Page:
Most of my experience is from computer role playing - but here many games offer a working "start party" with a good selection of characters that offer mostly multiple choices for the oncoming tasks (a thief / rogue to unlock chests , lay and disarm traps, fighters break secret walls and keep enemy at bay , magic users for offense and healing and so on). The thought behind is that many players want to dive right in, before going through with character creation.

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Twin Brother/Sister of the dead character. They know all about the dead sibling's adventures from letters, and have the exact same stats, since twins. Takes almost 0 time to get up-to-speed. Re-use the same character sheet.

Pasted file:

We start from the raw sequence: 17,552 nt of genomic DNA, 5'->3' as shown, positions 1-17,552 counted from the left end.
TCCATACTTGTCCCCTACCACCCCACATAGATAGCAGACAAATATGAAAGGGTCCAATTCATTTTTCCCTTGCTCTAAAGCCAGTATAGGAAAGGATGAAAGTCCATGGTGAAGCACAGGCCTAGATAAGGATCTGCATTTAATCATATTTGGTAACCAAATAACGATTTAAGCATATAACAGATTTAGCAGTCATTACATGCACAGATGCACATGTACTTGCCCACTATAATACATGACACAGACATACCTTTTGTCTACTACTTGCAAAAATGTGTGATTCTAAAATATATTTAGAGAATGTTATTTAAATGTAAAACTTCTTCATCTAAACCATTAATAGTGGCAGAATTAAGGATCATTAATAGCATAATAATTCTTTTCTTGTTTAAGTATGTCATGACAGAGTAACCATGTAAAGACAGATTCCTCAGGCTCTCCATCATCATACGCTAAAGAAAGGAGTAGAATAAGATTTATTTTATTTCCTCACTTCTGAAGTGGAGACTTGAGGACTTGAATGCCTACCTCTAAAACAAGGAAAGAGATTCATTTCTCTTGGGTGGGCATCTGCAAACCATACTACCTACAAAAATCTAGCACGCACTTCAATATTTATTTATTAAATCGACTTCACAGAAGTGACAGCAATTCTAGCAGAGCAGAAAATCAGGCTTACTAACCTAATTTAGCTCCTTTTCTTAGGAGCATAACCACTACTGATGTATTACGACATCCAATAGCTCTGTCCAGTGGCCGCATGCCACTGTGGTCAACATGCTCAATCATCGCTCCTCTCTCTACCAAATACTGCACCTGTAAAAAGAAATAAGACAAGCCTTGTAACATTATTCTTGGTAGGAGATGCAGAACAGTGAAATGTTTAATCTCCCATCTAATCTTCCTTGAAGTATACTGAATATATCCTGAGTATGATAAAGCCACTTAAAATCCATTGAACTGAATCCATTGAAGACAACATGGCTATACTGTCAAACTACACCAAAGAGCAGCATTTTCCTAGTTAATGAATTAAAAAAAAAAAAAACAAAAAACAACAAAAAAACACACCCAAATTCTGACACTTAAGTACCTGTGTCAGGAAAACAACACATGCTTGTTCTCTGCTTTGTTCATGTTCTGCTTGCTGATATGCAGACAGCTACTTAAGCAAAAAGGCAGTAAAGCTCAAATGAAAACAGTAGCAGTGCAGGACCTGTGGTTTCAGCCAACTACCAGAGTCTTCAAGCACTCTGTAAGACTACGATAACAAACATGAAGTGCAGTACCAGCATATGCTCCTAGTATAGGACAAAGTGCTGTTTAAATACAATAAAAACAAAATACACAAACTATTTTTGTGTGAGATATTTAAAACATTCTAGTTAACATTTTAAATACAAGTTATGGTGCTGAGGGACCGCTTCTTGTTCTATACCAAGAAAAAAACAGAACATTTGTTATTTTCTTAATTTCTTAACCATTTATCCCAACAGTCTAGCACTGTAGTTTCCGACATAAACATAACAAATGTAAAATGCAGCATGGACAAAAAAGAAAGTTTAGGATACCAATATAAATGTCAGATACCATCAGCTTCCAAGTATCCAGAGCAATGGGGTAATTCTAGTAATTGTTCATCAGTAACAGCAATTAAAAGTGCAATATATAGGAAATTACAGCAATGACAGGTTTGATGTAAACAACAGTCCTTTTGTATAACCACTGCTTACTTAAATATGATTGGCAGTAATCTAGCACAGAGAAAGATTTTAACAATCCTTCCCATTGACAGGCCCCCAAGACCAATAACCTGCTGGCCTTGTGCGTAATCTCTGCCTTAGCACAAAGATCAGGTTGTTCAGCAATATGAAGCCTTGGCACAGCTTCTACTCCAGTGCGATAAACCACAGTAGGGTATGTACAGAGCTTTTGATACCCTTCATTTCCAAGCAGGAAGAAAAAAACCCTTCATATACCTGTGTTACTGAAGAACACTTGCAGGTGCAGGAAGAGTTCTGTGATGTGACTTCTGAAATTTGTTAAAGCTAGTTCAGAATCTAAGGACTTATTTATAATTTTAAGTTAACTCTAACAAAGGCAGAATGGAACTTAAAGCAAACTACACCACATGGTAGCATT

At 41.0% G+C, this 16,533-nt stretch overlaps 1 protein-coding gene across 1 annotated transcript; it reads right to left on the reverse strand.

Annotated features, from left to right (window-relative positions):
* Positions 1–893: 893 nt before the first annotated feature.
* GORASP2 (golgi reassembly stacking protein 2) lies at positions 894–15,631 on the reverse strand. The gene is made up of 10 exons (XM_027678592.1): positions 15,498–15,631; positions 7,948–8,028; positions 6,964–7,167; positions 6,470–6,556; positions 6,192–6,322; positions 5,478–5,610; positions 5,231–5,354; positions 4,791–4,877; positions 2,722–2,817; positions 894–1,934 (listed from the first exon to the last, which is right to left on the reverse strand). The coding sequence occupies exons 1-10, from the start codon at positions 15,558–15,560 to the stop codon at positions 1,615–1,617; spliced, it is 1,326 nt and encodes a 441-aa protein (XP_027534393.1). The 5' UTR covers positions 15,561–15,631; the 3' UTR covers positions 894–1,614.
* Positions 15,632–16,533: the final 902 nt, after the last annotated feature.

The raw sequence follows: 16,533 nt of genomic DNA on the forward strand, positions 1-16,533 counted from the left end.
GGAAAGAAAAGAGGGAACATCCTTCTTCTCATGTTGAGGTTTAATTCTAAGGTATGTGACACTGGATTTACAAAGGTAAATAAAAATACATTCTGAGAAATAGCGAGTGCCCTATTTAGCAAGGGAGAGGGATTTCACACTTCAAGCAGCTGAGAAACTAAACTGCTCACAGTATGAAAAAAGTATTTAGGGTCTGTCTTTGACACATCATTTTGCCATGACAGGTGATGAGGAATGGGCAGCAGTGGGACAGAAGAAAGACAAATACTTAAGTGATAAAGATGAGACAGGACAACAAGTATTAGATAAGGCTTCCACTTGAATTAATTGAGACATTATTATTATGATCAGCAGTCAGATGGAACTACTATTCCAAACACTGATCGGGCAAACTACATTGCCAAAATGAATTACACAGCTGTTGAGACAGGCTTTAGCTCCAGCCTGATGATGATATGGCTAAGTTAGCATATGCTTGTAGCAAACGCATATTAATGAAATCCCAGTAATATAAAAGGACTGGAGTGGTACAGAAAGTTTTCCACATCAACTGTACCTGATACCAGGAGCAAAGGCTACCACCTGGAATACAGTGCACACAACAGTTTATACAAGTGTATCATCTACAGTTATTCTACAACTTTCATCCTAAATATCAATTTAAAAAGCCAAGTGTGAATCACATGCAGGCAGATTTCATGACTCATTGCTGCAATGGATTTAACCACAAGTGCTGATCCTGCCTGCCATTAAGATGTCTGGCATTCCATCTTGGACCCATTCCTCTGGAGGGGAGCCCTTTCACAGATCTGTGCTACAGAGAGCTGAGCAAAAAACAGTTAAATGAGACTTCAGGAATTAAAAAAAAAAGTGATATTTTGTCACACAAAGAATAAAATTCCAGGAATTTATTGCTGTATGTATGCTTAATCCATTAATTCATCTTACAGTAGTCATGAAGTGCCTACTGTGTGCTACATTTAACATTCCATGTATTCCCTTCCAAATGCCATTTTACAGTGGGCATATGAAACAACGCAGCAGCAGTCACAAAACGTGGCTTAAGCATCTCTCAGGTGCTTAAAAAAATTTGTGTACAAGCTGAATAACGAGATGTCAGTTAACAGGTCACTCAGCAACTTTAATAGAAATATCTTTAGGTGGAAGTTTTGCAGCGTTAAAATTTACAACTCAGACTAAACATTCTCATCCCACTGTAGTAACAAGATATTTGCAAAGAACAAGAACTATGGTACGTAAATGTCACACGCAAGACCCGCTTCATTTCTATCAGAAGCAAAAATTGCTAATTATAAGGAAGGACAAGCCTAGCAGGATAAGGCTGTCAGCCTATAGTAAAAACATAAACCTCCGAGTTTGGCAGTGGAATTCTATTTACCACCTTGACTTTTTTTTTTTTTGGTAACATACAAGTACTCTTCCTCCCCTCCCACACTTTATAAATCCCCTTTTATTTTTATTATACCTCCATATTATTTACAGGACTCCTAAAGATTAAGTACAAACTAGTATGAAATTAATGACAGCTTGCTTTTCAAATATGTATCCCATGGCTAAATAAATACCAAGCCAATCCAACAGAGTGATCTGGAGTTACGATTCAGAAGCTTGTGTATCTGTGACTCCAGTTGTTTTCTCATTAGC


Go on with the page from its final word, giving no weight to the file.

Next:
This isn't good for all-the-time use. Often the player takes a death as a chance to play a different character. But when the old character had lots of potential, fit really well into the group, and the death was a real freak accident, it doesn't feel as cheesy as it sounds. As a bonus, the twin can have an opposite personality in some ways, and a hidden agenda to find out which of these idiots got their sibling killed.

I suppose you could also have someone from the same Academy or whatnot. They recruit similar students and train them the same way.

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  • \$\begingroup\$ Taking a page from Paranoia? \$\endgroup\$ – EvilSnack Mar 14 at 14:55
  • \$\begingroup\$ We've played that, but knowing you have clones ins't the same. In a normal game, right at the death it can be a rare "hmmm...no one wants a change. Maybe a Twin?" \$\endgroup\$ – Owen Reynolds Mar 14 at 15:32
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Use D&D Beyond's Quick Build